Bacon Cheese Burger and Sweet Potato Chips

Sunday, November 11, 2012

When life hands you a charcoal grill you make burgers

My father-in-law recently brought us a charcoal kettle grill as a house-warming gift. It's been a couple years since we've had the space to grill so this was about as welcome as a gift could get. I had a pound of grass-fed ground beef from my friends over at Deer Run Farm hanging out in the freezer so it seemed that burgers were in order. We have a soft spot for bacon cheese burgers in our house (until a couple months ago that soft spot was mostly my belly, now I think it's in our heart...) so yesterday I got to work. Strictly speaking, cheese is not a true "paleo" food. I recommend eliminating dairy from your diet along with grains until you've healed your gut and then add it back in to test for tolerance. It doesn't bother us, so I'll indulge in good cheese from time to time.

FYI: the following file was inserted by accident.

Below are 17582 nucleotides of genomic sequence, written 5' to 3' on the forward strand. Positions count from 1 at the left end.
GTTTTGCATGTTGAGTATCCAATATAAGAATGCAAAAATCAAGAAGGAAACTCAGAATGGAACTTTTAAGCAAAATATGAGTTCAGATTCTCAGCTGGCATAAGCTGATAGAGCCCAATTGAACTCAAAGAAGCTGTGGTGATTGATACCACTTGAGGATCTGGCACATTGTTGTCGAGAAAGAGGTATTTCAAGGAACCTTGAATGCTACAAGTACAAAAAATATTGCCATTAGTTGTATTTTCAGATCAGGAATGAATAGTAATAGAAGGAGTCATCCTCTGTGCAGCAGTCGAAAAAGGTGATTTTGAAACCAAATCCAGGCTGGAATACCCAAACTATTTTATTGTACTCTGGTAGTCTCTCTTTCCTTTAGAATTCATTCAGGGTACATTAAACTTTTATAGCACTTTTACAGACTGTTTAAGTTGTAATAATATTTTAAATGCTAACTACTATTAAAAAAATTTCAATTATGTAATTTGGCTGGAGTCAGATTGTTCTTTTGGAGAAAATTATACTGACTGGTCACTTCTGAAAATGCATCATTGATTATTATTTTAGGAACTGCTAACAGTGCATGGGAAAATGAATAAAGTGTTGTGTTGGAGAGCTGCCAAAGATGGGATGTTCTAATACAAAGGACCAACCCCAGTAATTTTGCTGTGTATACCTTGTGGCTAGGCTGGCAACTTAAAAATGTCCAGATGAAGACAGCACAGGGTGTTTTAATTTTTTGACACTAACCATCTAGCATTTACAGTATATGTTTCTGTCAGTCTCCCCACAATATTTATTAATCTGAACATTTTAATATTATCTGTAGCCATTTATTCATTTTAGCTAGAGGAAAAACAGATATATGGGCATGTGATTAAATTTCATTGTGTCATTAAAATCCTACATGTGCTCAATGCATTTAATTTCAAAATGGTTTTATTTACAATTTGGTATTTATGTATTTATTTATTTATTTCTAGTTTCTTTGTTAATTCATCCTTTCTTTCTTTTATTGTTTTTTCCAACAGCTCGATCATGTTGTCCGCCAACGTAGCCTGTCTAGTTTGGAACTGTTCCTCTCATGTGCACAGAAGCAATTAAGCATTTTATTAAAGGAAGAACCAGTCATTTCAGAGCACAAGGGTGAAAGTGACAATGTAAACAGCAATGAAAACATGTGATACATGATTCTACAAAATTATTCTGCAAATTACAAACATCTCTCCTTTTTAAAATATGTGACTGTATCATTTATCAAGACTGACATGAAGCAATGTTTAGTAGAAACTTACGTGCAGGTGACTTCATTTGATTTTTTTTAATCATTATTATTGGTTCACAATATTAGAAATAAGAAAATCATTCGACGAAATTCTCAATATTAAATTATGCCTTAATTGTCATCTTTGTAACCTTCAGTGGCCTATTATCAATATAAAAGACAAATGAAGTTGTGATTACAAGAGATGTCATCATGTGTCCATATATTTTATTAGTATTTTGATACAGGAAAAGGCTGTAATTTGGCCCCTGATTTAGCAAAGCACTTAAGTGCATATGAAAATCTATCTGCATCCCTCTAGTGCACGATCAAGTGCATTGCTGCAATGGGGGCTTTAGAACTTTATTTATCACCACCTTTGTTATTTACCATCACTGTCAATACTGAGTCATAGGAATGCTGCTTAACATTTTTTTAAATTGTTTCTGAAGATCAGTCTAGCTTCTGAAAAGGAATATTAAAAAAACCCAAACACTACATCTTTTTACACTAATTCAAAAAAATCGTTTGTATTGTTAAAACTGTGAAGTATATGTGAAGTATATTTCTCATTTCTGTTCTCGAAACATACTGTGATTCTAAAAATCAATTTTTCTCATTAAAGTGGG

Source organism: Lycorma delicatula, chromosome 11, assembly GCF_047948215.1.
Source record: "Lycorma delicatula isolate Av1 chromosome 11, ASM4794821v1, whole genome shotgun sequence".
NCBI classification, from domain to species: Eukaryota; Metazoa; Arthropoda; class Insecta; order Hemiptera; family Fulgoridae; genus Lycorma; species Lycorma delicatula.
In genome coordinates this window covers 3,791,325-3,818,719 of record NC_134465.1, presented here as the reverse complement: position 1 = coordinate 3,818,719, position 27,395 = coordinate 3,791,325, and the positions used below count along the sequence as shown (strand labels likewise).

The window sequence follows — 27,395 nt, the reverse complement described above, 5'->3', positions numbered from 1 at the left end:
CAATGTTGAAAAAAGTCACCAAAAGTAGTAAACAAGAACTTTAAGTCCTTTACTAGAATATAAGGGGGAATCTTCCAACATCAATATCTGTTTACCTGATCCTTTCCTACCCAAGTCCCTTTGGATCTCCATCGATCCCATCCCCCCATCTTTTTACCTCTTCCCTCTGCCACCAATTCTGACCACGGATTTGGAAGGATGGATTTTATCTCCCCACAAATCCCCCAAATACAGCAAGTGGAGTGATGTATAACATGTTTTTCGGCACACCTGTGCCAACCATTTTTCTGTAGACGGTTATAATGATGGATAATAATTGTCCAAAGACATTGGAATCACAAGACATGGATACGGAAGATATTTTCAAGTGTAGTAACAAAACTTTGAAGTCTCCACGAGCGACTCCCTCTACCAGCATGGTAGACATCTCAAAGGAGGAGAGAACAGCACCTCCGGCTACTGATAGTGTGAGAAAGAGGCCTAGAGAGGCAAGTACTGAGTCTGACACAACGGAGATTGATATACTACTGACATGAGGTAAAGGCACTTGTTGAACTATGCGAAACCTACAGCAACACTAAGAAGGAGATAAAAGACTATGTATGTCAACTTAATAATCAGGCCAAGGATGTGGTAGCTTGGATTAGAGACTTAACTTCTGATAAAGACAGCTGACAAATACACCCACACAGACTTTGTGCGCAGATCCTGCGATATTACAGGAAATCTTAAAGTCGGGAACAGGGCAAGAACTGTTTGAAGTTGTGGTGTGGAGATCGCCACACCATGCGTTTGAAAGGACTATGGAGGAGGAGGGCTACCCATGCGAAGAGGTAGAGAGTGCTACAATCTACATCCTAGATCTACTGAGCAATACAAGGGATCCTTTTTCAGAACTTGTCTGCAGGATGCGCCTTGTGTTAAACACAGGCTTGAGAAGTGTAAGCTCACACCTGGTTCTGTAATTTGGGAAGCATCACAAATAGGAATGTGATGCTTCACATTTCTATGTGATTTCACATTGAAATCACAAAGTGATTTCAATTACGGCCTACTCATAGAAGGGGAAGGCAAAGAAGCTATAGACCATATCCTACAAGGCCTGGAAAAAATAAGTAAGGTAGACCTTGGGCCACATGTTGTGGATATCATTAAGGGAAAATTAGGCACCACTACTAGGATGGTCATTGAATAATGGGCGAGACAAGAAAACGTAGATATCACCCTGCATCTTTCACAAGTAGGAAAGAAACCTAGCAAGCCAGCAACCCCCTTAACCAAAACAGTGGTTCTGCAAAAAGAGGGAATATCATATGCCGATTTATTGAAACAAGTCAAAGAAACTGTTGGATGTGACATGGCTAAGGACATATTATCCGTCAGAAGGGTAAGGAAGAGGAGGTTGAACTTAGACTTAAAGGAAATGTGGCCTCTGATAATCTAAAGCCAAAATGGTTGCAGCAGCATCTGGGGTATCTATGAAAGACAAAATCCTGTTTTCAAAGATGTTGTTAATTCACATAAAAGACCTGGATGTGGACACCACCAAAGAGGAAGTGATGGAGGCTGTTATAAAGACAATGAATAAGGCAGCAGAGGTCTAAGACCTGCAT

Bacon cheeseburger with sweet potato chips
          The great part about this grill is that it came with a coal bucket that you heat your coals in and then slide into place under the kettle. This lets you cook at a low temperature instead of flame-broiling your food. Great for smoking meats and keeping char from the places you don't want it. First step was getting the coals hot. While those were burning I headed to the kitchen to make the patties.